Cheadle is entered in the Domesday Book (1086) as "Celle" held by the lord of the manor, Robert of Stafford, at the time the area covered 6 miles by 3 miles and listed 9 families.
In 1176 the Basset family acquired the manor of "Chedle" and in 1250 Ralph Basset was granted a market charter and annual fair by King Henry III (750 years this year 2000).
In 1309, 75 families are recorded as using a corn-grinding mill sited near Mill Road.
In 1350 a new church was built replacing a 12th-century structure and this church remained in use until 1837.
In 1606 a school was founded by the church, and in 1685 the then curate of the parish (Rev, Henry Stubbs) left an endowment to "found" a grammar school in Cheadle. The school was built at Monkhouse and was active until 1917. The endowment continues to this day.
In 1676 Cheadle’s population is recorded as just over one thousand, and a hundred years later (1772) as one thousand eight hundred. At this time the main source of employment was agriculture and farming.
1775 : A new workhouse was built and opened. It was extended under the Cheadle Union an 1837. Part of the original building was demolished in 1909, renamed an Infirmary. The whole complex was demolished in 1987 and a new hospital was built on the site, which was opened on the 26th June 1989 by The Princess Royal.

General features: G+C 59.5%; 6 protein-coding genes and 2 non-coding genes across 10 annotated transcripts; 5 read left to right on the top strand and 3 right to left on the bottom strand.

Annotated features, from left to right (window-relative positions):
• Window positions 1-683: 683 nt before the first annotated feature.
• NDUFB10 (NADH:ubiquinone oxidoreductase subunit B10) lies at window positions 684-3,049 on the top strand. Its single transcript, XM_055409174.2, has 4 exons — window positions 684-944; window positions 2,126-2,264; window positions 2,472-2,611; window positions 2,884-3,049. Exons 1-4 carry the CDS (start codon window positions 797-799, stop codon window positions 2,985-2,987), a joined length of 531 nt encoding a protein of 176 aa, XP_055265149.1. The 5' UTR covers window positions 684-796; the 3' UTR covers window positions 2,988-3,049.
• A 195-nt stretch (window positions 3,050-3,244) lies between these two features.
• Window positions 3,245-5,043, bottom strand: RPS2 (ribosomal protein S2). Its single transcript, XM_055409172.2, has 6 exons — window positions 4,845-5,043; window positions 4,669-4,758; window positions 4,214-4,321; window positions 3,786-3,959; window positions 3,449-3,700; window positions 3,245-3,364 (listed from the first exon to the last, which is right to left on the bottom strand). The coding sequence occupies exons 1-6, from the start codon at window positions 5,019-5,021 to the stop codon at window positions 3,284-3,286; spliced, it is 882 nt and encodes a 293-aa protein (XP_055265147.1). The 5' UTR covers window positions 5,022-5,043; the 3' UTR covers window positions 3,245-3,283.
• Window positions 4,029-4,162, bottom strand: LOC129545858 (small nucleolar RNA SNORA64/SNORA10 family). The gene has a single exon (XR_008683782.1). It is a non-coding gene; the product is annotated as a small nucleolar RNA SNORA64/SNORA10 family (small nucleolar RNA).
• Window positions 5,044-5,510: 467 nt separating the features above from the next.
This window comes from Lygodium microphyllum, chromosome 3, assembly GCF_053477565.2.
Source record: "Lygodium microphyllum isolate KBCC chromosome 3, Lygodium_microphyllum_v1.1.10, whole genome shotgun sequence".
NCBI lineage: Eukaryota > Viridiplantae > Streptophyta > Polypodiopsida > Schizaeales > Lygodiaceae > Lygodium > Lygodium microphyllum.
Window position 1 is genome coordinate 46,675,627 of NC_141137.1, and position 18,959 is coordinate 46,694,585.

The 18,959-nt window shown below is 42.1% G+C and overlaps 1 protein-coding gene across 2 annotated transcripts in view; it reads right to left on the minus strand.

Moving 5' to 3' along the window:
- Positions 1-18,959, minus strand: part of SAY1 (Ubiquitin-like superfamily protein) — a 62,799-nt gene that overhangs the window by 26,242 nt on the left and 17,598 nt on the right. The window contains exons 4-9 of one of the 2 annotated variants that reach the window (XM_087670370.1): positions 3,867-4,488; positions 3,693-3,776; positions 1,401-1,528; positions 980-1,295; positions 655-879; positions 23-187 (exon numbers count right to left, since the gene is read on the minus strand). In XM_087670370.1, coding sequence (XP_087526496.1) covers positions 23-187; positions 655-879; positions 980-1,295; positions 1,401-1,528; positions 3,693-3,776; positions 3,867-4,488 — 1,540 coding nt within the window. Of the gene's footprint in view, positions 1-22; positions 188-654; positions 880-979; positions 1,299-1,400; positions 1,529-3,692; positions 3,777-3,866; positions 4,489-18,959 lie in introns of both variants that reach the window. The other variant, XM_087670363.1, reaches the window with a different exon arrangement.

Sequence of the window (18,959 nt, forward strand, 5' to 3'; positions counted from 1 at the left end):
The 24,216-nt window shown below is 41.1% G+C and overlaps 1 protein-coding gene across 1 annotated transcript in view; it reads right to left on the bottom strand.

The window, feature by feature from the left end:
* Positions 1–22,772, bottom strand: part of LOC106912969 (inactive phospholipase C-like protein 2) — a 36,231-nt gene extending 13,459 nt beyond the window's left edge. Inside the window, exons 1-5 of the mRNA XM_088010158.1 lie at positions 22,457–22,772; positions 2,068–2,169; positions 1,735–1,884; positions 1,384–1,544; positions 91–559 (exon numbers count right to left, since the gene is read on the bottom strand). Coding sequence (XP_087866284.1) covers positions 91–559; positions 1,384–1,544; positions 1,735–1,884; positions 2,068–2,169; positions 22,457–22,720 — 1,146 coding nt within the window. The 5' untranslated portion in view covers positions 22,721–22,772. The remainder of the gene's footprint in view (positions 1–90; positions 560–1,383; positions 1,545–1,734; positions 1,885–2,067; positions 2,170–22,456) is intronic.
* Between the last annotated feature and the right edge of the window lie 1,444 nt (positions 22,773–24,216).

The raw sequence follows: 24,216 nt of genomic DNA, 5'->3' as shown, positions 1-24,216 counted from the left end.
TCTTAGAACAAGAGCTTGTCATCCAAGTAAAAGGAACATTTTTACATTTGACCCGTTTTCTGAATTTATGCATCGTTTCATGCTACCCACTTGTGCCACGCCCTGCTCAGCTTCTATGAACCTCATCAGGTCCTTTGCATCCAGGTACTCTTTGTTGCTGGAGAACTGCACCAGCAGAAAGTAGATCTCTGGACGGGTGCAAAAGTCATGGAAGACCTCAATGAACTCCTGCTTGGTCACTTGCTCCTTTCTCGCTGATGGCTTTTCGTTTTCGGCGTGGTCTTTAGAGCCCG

In 1798, 10 weavers houses were built. The weavers lived downstairs and the looms for the manufacture of tape were upstairs. By the 1820’s the looms were transferred into a factory in Tape Street. This tape factory closed in 1972, and now forms a part of the "B&M Store".
In 1851 silk and narrow fabric mills were built in Cheadle (by Arnolds) and these employed hundreds of operatives in their day, to be closed down in 1981. Between 1875 - 78 William Morris, founder of the Arts and Crafts Movement, made frequent visits to the silk works in Cheadle to experiment with organic dyes. Many of Cheadle's silk products featured Morris's designs.